Moreover, the first point aroused my interest, but I viewed it as a doubtful procedure, cinematically speaking. How would they manage to pull this off throughout the film without making it too gimmicky and, more importantly, without becoming tedious, I asked myself. Although it would make it interesting to see events through the eyes of the protagonist, this technique seemed to be killing (ha!) some suspense as we would know exactly where the serial killer was at all times.

As to the second point, I feel a kind of love-hate relationship (actually positioned more firmly on the hate spectrum) in relation to the French New Wave of Extremity Cinema. Although I think arts should be generally free of censorship, (note the use of “generally”), there ought to be certain limits. Films like A Serbian Film (2010), with its depiction of violence and unspeakably brutal acts against infants and children are in no ways my cup of tea or in any ways worthy of cinematic depiction in my view. (I have not seen the film and only read about it in reviews whose critics for the most part told me in unequivocal ways to stay away from this one like hell!)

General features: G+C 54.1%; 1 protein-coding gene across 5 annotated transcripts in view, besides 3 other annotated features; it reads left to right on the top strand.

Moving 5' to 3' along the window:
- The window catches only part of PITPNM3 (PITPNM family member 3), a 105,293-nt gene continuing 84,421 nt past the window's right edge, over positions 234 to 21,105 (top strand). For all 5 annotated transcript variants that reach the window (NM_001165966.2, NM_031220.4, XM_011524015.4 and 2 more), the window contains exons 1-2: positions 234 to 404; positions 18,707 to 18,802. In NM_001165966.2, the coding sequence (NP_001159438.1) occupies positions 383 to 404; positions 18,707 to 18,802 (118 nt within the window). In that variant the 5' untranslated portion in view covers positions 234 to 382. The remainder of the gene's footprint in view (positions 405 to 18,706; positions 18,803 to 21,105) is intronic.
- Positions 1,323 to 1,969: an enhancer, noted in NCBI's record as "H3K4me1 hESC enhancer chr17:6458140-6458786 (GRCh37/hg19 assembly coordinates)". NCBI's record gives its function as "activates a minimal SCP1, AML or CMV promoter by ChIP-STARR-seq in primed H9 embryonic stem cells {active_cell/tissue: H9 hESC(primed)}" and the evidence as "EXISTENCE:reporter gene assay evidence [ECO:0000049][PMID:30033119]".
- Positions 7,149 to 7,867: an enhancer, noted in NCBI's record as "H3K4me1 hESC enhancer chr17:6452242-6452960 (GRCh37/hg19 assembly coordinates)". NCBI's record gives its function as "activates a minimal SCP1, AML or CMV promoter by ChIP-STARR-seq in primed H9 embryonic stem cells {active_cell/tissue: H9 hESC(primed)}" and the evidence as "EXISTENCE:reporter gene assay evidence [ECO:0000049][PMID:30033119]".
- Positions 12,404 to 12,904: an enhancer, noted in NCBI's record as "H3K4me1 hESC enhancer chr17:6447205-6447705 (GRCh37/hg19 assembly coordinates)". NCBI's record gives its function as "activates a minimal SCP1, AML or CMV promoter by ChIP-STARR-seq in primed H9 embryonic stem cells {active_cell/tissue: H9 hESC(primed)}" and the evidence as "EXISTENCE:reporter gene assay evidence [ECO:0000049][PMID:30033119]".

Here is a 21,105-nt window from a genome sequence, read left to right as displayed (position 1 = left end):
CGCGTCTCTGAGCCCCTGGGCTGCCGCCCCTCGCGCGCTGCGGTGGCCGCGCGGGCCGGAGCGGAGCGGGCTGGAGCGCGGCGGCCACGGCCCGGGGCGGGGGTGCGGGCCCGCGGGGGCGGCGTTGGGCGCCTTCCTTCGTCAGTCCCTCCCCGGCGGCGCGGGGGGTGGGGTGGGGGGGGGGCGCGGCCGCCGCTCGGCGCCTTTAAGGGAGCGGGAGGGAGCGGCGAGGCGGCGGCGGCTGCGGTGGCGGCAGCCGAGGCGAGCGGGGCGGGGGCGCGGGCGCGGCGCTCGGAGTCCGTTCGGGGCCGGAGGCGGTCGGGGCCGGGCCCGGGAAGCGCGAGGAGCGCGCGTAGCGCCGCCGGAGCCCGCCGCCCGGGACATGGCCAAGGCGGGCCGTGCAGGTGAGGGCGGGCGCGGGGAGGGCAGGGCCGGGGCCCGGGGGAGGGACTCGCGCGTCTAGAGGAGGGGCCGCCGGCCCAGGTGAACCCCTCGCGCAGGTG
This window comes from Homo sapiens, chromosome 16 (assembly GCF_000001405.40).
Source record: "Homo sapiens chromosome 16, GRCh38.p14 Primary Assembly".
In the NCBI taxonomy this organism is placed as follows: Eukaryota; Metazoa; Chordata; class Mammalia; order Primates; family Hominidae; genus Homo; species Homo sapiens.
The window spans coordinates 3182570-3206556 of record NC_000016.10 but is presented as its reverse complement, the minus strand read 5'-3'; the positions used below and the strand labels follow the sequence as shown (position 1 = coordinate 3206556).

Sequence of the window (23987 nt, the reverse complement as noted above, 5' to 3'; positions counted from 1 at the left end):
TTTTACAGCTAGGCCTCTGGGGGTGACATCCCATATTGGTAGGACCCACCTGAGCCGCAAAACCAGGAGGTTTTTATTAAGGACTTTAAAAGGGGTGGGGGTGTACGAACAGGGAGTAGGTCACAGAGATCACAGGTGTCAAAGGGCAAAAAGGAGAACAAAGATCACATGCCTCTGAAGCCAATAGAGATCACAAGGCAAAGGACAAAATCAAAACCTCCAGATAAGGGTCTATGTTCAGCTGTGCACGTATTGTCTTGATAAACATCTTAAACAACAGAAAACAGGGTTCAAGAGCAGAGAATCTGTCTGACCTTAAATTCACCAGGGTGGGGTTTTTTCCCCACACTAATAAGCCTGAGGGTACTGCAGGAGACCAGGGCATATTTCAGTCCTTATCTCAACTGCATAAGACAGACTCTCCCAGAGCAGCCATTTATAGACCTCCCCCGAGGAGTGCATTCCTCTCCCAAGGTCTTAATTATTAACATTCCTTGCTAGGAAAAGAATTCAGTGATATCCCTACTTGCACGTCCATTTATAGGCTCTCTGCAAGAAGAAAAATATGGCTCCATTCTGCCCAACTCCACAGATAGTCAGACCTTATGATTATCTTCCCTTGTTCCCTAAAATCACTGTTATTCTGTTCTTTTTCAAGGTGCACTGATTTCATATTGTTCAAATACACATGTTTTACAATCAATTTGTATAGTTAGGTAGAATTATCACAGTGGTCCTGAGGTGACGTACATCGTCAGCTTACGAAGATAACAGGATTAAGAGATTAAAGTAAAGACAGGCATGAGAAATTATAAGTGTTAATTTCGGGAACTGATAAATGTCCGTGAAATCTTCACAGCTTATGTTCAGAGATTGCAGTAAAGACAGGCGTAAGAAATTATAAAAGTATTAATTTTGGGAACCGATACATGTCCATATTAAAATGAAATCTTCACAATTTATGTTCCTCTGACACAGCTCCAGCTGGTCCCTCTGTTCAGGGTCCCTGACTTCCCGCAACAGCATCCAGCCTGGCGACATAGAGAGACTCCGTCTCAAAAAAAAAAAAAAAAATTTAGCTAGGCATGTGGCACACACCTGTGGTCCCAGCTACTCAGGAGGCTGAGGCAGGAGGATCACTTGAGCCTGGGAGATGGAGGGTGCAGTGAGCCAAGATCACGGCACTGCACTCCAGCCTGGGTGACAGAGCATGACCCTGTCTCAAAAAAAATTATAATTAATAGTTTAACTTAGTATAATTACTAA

Yes, I have my limits. It took me a long time to get ready to watch Happiness (1998) by Todd Solondz, mainly because it had a pedophilic character in it and the film-maker was one who would not shy away from showing the dark side of humanity. I read articles, I asked friends, and finally got myself to watch it (after first seeing Solondz's Welcome to the Dollhouse (1995), which by the way I found somewhat disturbing but also strangely funny).